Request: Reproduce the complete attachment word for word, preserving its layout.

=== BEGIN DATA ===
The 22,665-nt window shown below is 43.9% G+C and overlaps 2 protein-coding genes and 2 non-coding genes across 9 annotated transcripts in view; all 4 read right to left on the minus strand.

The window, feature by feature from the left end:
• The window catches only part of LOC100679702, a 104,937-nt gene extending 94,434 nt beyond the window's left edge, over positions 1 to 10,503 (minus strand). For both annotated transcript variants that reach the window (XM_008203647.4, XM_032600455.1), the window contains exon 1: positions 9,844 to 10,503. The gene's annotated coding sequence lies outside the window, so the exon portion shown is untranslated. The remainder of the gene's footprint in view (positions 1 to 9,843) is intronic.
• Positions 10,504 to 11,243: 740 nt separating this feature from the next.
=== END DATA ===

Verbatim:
The 22,665-nt window shown below is 43.9% G+C and overlaps 2 protein-coding genes and 2 non-coding genes across 9 annotated transcripts in view; all 4 read right to left on the minus strand.

The window, feature by feature from the left end:
• The window catches only part of LOC100679702, a 104,937-nt gene extending 94,434 nt beyond the window's left edge, over positions 1 to 10,503 (minus strand). For both annotated transcript variants that reach the window (XM_008203647.4, XM_032600455.1), the window contains exon 1: positions 9,844 to 10,503. The gene's annotated coding sequence lies outside the window, so the exon portion shown is untranslated. The remainder of the gene's footprint in view (positions 1 to 9,843) is intronic.
• Positions 10,504 to 11,243: 740 nt separating this feature from the next.